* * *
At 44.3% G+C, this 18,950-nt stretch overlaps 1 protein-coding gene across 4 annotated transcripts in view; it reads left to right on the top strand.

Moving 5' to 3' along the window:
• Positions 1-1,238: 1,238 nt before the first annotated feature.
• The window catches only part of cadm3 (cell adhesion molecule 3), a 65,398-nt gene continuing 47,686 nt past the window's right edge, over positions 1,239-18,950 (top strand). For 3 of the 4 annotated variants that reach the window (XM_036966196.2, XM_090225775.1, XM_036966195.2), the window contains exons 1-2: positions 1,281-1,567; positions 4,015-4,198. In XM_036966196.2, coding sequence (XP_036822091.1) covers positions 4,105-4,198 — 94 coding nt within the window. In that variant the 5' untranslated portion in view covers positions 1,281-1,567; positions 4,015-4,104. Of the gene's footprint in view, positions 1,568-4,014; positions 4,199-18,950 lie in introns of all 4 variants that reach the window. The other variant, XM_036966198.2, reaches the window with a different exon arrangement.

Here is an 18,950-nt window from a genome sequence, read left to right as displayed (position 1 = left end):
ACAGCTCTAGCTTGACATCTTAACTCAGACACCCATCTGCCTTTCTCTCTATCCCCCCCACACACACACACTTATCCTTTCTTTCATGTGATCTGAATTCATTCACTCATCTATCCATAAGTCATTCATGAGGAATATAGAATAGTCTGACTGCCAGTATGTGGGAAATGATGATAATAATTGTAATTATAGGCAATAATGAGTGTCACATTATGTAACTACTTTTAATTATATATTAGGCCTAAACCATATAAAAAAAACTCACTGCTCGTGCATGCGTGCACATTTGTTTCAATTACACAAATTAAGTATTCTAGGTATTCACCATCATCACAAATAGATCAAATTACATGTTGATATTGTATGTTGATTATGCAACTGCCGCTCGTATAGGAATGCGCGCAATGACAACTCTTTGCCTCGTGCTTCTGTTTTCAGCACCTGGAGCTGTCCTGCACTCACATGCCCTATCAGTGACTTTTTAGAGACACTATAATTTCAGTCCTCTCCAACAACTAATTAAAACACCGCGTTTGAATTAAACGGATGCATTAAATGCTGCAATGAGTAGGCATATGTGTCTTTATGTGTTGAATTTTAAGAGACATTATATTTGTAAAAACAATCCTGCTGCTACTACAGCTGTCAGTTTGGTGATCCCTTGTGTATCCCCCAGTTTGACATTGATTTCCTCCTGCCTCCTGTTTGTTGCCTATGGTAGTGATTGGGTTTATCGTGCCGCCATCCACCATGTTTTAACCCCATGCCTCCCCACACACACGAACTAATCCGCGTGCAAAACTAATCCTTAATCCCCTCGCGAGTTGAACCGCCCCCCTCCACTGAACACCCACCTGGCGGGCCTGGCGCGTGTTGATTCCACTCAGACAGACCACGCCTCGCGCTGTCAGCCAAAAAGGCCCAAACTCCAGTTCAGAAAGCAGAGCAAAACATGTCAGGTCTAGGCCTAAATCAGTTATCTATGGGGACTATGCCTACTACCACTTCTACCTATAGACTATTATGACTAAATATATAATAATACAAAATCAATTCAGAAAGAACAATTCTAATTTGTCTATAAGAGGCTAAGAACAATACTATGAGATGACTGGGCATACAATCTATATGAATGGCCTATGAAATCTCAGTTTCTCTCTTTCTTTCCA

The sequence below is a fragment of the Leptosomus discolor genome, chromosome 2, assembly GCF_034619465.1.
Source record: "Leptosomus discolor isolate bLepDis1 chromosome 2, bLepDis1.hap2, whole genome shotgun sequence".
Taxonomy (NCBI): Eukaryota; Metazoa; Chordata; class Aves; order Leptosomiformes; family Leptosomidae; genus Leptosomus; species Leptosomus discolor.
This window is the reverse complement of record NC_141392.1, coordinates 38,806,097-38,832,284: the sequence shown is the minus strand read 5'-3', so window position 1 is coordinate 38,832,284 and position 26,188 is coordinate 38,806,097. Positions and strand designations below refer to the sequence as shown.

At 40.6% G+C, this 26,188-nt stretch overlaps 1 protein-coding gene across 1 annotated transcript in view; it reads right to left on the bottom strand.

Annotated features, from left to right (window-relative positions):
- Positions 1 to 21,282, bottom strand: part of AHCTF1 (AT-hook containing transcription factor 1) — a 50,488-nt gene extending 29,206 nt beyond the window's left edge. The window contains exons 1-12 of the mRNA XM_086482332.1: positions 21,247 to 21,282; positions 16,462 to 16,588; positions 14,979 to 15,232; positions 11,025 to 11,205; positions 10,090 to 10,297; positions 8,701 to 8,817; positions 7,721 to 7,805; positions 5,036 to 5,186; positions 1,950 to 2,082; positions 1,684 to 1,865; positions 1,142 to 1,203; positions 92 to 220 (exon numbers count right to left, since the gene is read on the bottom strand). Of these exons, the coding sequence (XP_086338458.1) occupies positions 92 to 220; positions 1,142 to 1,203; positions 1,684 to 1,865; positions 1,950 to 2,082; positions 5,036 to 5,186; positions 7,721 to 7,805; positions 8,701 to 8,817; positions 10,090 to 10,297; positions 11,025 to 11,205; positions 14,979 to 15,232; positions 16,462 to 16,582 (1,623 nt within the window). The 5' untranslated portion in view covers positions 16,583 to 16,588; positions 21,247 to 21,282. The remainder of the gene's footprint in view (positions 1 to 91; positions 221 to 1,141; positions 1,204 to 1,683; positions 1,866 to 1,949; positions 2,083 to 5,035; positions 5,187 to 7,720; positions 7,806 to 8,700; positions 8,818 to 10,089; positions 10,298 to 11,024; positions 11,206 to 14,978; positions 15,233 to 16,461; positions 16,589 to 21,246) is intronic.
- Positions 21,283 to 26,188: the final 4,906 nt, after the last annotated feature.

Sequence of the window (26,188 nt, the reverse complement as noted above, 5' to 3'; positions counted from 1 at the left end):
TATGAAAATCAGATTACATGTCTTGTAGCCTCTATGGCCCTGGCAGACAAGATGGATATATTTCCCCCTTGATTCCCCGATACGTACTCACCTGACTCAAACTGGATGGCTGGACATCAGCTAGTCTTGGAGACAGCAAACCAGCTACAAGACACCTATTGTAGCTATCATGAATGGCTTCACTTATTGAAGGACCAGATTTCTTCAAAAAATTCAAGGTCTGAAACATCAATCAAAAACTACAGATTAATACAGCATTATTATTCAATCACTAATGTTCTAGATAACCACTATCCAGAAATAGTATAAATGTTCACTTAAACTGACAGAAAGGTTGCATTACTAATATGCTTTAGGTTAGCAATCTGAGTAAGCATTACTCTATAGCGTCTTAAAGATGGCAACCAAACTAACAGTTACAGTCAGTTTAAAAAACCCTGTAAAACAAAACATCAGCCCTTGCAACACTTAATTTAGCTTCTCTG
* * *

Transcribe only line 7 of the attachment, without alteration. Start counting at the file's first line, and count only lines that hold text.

The sequence below is a fragment of the Leptosomus discolor genome, chromosome 2, assembly GCF_034619465.1.